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How to Participate in Intense Knowledge Sharing

Leaders must continually seek new ideas, view the larger picture and explore other venues beyond the boundaries of their business.

July 16, 2012
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It can be stimulating to sit down for a conversation with luminaries. John Seely Brown might discuss his book, A New Culture of Learning, or Nobel laureate Eric Kandel could talk about brain plasticity. Charles Duhigg might offer a nugget from his The Power of Habit, which describes new research on exactly how individuals and organizations can change.

Is this an imperative for the busy senior leader? Yes. He or she must occasionally leave the many logistical nuts-and-bolts issues and embrace the broader consideration of how technology, economics, culture and other macro issues will affect his or her profession and organization.

CLOs are not just managers, they are also leaders. Leaders must continually seek new ideas, view the larger picture and explore other venues beyond the boundaries of their business.

Here are five easy, flexible and mobile ways people can participate in powerful, unique and intense knowledge sharing from some of today’s noteworthy leaders.

Charlie Rose: Rose is one of the best interviewers and draws top thinkers to his table five days a week on PBS. Meet Reid Hoffman, co-founder of LinkedIn, discussing key ideas in his book The Start-up of You: Adapt to the Future, Invest in Yourself, and Transform Your Career. Check out Ian Bremmer, president of the Eurasia Group, on doing business in China, or James Gorman, CEO of Morgan Stanley.

Pick one of the eight talks since 1996 with Malcolm Gladwell, author of The Tipping Point and Blink, or Mark Zuckerberg and Sheryl Sandberg on Facebook’s work culture, or Ibrahim Kalin, Islamic scholar.

These people should be on your list if you want to expand your thinking and perspective. Set your TiVo, then choose what to watch based on Rose’s one-minute overview of that day’s topics. Prefer the PC to the TV? Go to the Charlie Rose website or YouTube for 4,000 hours of episodes and segments. Click a button to email a talk to a colleague.

TED: TED global conferences showcase fascinating thinkers “to give the talk of their lives in 18 minutes or less.” There are 78 expert talks on how we learn, 66 views on the rise of collaboration, 149 diverse, global predictions and warnings, 105 talks on worldwide health care trends, 109 presentations on the impact of design and 58 speeches on women in powerful roles around the world.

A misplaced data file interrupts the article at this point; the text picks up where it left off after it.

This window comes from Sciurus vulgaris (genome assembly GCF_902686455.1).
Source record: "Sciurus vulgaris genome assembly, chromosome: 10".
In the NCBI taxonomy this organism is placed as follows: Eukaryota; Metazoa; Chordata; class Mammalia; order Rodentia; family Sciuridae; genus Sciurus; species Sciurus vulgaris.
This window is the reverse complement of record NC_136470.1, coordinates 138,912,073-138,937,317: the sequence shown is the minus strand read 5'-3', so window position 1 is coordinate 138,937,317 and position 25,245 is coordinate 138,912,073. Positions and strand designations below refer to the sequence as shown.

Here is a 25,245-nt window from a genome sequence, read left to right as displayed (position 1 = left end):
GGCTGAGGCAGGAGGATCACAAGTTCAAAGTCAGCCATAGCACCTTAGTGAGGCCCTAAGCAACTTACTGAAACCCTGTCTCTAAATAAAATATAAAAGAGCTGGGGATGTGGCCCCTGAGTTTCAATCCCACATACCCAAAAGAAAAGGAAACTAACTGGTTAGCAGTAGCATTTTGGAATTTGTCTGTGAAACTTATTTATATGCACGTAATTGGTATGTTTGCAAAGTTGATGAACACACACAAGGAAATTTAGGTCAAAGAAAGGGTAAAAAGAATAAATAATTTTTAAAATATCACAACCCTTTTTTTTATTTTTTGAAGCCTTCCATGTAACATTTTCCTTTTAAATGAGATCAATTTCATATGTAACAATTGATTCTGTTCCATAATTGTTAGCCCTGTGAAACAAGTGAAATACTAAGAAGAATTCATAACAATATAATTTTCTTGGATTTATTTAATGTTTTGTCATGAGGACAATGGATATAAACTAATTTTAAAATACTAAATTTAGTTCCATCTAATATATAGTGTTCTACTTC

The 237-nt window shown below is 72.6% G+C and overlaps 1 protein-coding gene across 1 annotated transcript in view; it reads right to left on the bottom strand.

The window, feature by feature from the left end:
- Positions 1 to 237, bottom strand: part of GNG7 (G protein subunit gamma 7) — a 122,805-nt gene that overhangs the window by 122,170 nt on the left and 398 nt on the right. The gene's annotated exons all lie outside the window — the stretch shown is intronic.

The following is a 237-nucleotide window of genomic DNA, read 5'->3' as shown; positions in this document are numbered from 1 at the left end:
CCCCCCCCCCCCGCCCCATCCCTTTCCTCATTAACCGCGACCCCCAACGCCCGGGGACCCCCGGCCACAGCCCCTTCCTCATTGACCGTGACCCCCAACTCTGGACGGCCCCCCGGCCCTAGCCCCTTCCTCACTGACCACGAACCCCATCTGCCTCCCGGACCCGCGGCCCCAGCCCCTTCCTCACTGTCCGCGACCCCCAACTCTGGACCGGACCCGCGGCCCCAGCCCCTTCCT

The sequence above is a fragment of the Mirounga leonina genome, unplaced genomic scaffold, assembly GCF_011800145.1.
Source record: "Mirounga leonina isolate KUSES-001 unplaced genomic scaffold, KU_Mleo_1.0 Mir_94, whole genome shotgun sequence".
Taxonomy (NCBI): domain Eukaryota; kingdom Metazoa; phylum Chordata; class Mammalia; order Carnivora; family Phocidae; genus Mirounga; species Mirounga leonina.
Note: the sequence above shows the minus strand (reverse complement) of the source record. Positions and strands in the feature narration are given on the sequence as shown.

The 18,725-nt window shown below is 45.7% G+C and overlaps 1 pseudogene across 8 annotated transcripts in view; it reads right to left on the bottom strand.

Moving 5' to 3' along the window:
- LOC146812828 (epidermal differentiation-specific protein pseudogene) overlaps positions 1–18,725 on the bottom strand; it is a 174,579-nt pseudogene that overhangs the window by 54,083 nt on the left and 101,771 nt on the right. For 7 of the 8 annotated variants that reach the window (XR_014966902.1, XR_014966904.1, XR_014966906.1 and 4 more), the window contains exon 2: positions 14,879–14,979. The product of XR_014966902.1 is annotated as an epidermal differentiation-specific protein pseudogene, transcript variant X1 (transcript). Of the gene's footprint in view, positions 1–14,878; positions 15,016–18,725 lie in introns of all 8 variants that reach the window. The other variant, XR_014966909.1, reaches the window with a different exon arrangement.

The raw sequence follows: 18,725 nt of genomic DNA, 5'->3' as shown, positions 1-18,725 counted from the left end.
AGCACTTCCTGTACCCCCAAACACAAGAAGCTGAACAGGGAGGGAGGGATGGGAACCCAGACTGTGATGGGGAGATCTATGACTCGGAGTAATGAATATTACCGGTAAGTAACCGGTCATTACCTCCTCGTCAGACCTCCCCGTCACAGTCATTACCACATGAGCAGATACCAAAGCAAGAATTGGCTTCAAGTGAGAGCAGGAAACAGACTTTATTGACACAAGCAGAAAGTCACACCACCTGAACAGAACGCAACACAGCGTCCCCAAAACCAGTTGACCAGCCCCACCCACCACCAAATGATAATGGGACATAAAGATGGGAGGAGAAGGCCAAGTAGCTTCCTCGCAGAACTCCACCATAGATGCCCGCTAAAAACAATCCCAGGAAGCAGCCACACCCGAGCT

Book TV: Book TV airs on CSPAN2 each weekend and is more inspiring and valuable than it may sound. Nonfiction authors give presentations on cultural, historical or civic treatises, followed by a Q&A. There is a weekly three-hour discussion with noted authors, like New York Times columnist David Brooks, who was interviewed about his key beliefs, recent books and how he developed his intellect.

Out of DVR space? Get transcripts, or upgrade to Hopper from Dish Network and record 2,000 hours. That is nearly twice the amount of time you would spend in a class for an MBA at Wharton.

iTunes University and podcasts: Stanford School of Business, The Drucker Institute, Harvard Business School, MIT and Oxford are but a few institutions offering lectures — even complete courses — for free on your computer or iTunes-compatible mobile device. A half million audio or video clips, books and presentations on every subject are available.

Fresh Air: America’s favorite interviewer, Terry Gross, talks with noted experts weekdays on his National Public Radio show. You can access the shows locally, via the Internet or through iTunes podcasts.

Conversations with exceptional thinkers can result in new perspectives and ways of thinking. That is critical for innovation. However, “The hardest thing is for people to give up their existing mental models — what they know as true — so that they can be open to new ideas,” said learning strategist and industry expert Lance Dublin. “Those who can think differently are the ones who can see problems differently and bring truly innovative solutions to their enterprise.”

When you regularly step out of the urgent, tactical mindset, you will see your organization, yourself and the future in powerful new ways.

Brandon Hall is chairman of Brandon Hall Group. He can be reached at editor@CLOmedia.com.

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